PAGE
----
To keep the financial aspect of our life under control, we have to keep track of our financial transactions. When it comes to business, the financial statements are the standard way to record and track your financial situation, performance, and money decisions. The main types of financial statements are the income statement, the balance sheet and the cash flow statement which are the three main statements required to be prepared by any business.
To keep it short, balance sheet is used to record your financial position/situation. The Income statement presents your business performance. And cash flow statement explains how you take decisions with your money.
We will go now into more details on the main 3 types of financial statements.
The balance sheet is usually the first statement to be prepared. It is the document where the business will record everything they own to track their net worth.
A balance sheet is a snapshot on the sources of your money and how you used your money as of that moment. That is why they also refer to it as statement of financial position because it tells you what is your financial situation.
Let us have an example, John decided to open a store where he will sell PCs and Macs. To start the business, he did the following:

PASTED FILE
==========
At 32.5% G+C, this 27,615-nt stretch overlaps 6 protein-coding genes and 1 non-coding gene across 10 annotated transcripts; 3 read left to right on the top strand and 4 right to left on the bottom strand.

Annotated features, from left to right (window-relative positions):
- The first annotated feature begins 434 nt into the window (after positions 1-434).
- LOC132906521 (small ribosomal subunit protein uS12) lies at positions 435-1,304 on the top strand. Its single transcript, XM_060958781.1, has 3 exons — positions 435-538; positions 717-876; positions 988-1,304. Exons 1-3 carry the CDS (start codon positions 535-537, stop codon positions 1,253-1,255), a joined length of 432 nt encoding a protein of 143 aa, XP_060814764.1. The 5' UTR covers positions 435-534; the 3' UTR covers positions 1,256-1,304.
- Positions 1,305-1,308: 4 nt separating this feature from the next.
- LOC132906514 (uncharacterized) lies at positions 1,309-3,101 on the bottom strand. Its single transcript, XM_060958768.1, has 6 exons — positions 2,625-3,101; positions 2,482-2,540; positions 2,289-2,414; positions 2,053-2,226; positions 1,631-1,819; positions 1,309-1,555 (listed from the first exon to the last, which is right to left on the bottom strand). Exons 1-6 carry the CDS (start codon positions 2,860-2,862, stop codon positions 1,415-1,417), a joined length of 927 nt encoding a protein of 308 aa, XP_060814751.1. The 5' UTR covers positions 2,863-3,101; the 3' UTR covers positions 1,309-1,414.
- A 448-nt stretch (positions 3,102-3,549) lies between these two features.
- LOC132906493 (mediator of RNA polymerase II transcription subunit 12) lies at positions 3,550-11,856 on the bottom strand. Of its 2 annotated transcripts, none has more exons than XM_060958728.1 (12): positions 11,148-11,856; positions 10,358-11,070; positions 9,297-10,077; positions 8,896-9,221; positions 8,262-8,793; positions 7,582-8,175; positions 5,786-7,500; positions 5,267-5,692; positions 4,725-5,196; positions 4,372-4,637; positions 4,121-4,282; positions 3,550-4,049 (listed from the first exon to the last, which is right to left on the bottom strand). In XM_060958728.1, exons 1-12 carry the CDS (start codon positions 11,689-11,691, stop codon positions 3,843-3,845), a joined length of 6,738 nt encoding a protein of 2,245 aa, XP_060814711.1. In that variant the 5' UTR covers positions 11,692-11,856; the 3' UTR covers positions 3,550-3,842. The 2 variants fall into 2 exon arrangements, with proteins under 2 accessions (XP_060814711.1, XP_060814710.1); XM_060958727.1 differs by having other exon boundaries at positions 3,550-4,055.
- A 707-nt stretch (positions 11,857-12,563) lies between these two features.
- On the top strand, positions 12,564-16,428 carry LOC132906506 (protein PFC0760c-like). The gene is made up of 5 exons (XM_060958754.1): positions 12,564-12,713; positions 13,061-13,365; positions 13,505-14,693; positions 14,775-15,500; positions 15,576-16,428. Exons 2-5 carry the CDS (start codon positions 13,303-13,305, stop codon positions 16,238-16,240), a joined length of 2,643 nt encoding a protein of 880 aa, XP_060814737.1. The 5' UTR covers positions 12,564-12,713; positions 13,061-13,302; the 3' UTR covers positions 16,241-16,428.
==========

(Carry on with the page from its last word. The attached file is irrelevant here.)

To raise money he:
- Deposited from his personal savings
- Took a loan from the bank
He spends the money on:
- Renting a shop
- Buying the PCs and Macs
- Hiring an interior designer who handled the design and furnishing
At the end of the week John started working on recording his business current financial position. Let us fill the sources and uses table for him.
In general the above is the basic level of a balance sheet. But in realty there are many more line items to include which made accountants categorise the balance sheet differently by including assets, liabilities and owner’s equity.
Basically, the assets are the uses and the liabilities and owner’s equity are the sources. Let us have a look at them in general.
The value of what you own like cash and equipment, or what you are supposed to own like cash that was not paid to you yet for example the account receivable.
Liabilities and Capital (Sources):
Are the value of what you owe. If it is a liability then it is owed to a bank if it is owner’s equity it is owed to one of the business owners.
You may wonder why did they make two categories for liability and capital. The answer is because it is important to know how much the business really owes (from liability) because its not their money. When it comes to owners money it can be less crucial because it is their own money (from owner’s equity).
If John gets out of business, he is legally obliged to pay his creditors first (from liability) and then the remaining money can be distributed to him (from owner’s equity).
We discussed the sources and uses, but if you notice when John hired the interior designer he can’t use/own the designer forever.
Spending money and also income that are not related to the sources and uses are considered as retained earnings/loss which are used under the owner’s equity.